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Tips for that next taxi trip in Seoul

Getting around Seoul by taxi

Apr 06,2009
Images of a deluxe, or “mobeom” taxi
Taxis are one of the most frequently used forms of public transportation by foreigners either living in or visiting Korea. However, it is not easy for foreigners to take advantage of local taxi services, mainly, and understandably, because of communication problems.

In fact, according to a 2008 survey conducted by the Korea Tourism Organization, 55 out of 276 complaints filed with the organization by foreigners visiting Korea last year were about local taxi services, accounting for 20 percent of the total, with communication problems and some taxi drivers’ riding the arm cited as the main reasons.

A regular, or “ilban” taxi. [JoongAng Ilbo]
Given the circumstances, it seems necessary to take a look at some of the most frequently asked questions about using taxis in Korea. In this space, we’ll focus mainly on taxi services in Seoul as about 80 percent of foreign visitors to Korea are bound for the capital.


What kinds of taxis are available in Seoul?

At left, a photo of the meter inside a regular (“ilban”) taxi. The reading of “1900” indicates 1,900 won, the basic rate for a regular taxi ride. At right, the sign that confirms in Korean that a credit card can be used to pay the fare for the taxi concerned. Provided by Seoul Global Center
There are three types of taxis in Seoul: regular taxis (commonly called “ilban” taxis), deluxe taxis (or “mobeom taxis”) and van taxis. The color of ilban taxis is usually gray but can also be white or blue. Mobeom taxis and van taxis are usually black with yellow detailing.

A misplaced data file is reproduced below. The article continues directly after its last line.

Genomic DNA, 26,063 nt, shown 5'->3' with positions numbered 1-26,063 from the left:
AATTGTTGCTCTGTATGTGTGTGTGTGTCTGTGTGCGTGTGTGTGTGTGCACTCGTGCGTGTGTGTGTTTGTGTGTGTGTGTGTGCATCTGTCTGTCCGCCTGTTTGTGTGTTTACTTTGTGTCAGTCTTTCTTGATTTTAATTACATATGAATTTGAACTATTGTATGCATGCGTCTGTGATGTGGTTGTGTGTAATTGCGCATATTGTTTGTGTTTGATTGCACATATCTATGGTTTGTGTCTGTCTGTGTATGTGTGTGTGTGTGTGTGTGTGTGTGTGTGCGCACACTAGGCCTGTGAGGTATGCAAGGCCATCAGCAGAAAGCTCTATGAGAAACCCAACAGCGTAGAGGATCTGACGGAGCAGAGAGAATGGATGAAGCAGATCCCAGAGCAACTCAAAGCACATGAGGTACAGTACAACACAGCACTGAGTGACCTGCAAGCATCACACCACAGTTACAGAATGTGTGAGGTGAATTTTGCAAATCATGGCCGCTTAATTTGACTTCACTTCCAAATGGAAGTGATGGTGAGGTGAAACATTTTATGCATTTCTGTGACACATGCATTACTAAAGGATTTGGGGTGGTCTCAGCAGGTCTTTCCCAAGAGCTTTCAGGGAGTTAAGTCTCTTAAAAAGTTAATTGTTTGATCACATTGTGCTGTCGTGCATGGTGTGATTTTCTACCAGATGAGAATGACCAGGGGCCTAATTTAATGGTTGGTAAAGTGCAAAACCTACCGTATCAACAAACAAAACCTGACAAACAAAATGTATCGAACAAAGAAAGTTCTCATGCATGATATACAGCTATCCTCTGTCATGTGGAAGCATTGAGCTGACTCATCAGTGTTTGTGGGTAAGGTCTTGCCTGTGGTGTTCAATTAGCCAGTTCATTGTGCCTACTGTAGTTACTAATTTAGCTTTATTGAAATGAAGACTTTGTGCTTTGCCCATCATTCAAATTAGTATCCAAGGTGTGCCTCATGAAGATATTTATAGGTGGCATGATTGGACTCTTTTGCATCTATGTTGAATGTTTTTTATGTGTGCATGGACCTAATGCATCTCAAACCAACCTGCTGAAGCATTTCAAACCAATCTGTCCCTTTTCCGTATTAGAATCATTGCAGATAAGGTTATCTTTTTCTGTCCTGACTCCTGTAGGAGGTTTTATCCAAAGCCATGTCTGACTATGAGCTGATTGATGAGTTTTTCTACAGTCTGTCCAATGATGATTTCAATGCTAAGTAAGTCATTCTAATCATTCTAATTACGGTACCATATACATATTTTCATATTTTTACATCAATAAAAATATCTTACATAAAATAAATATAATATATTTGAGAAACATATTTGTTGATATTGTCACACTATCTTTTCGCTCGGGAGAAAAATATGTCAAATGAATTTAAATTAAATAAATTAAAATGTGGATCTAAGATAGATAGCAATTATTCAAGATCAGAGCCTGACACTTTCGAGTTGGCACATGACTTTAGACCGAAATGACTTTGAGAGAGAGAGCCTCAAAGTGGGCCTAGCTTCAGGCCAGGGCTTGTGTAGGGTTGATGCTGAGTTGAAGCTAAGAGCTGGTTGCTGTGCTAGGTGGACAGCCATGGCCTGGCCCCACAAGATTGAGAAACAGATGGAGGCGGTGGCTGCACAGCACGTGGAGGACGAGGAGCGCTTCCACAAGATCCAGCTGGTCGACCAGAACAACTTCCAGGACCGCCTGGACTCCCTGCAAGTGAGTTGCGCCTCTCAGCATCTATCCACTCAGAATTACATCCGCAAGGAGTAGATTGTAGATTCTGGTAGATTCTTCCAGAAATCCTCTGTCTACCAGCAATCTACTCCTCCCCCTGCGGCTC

During the day, the basic rate is 1,900 won ($1.42) for the first two kilometers and 100 won for every 144 meters thereafter. As traffic in Seoul is frequent, if the taxi is traveling at a speed lower than 15 kilometers per hour, 100 won is added to the meter every 35 seconds. In addition, there is a 20 percent late-night surcharge that is added between the hours of midnight and 4 a.m. As for the mobeom taxi, the basic rate is 4,500 won for the first three kilometers, after which 200 won is charged for each 164 meters when the taxis is traveling faster than 15 kilometers per hour, otherwise 200 won is added for every 39 seconds when traveling slower than this speed. Mobeom taxis do not have an additional nighttime fee.

Passengers who are traveling in a large group or have excess baggage may choose to take a van taxi. These taxis have the same rate system as the mobeom taxis. They are available on call, and, depending on the company dispatched, a 1,000 won dispatching fee may apply.

In addition to these options, special taxis for foreigners will run in Seoul starting next month. Between 100 and 300 taxis of this type will be available at downtown centers like Gwanghwamun, as well as at Incheon International Airport. Fare rates will be similar to those of ilban taxis, but with a 20 percent surcharge. Flat rate fares will also be available. For example, for travel from the airport to Gwanghwamun, a flat rate of 65,000 won for ilban taxis and 95,000 won for mobeom taxis will apply. Also, there will be a 24-hour call center available to take requests for taxi dispatches in English and Japanese.

How do I know how much to pay? Can I pay with a card?